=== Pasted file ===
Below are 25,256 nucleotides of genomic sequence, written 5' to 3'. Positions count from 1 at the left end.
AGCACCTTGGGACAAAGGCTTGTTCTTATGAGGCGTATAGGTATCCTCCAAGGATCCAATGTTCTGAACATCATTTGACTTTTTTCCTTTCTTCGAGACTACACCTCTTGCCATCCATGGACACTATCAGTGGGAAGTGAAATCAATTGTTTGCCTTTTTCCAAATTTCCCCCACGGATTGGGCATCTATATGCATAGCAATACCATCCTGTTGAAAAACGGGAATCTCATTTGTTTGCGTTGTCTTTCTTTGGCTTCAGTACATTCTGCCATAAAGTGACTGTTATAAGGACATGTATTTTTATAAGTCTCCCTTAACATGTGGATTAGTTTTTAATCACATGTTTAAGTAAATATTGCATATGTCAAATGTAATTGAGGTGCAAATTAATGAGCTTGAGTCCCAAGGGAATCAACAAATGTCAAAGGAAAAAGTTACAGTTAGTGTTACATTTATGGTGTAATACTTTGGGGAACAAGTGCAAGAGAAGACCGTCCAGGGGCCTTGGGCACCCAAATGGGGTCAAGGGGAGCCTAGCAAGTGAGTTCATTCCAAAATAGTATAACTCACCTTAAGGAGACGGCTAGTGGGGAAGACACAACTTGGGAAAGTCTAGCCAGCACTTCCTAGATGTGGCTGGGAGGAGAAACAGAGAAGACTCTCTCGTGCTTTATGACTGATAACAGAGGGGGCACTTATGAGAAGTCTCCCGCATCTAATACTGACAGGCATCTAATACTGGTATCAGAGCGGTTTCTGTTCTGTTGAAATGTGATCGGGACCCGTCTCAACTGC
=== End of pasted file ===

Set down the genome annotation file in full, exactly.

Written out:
Below are 25,256 nucleotides of genomic sequence, written 5' to 3'. Positions count from 1 at the left end.
AGCACCTTGGGACAAAGGCTTGTTCTTATGAGGCGTATAGGTATCCTCCAAGGATCCAATGTTCTGAACATCATTTGACTTTTTTCCTTTCTTCGAGACTACACCTCTTGCCATCCATGGACACTATCAGTGGGAAGTGAAATCAATTGTTTGCCTTTTTCCAAATTTCCCCCACGGATTGGGCATCTATATGCATAGCAATACCATCCTGTTGAAAAACGGGAATCTCATTTGTTTGCGTTGTCTTTCTTTGGCTTCAGTACATTCTGCCATAAAGTGACTGTTATAAGGACATGTATTTTTATAAGTCTCCCTTAACATGTGGATTAGTTTTTAATCACATGTTTAAGTAAATATTGCATATGTCAAATGTAATTGAGGTGCAAATTAATGAGCTTGAGTCCCAAGGGAATCAACAAATGTCAAAGGAAAAAGTTACAGTTAGTGTTACATTTATGGTGTAATACTTTGGGGAACAAGTGCAAGAGAAGACCGTCCAGGGGCCTTGGGCACCCAAATGGGGTCAAGGGGAGCCTAGCAAGTGAGTTCATTCCAAAATAGTATAACTCACCTTAAGGAGACGGCTAGTGGGGAAGACACAACTTGGGAAAGTCTAGCCAGCACTTCCTAGATGTGGCTGGGAGGAGAAACAGAGAAGACTCTCTCGTGCTTTATGACTGATAACAGAGGGGGCACTTATGAGAAGTCTCCCGCATCTAATACTGACAGGCATCTAATACTGGTATCAGAGCGGTTTCTGTTCTGTTGAAATGTGATCGGGACCCGTCTCAACTGC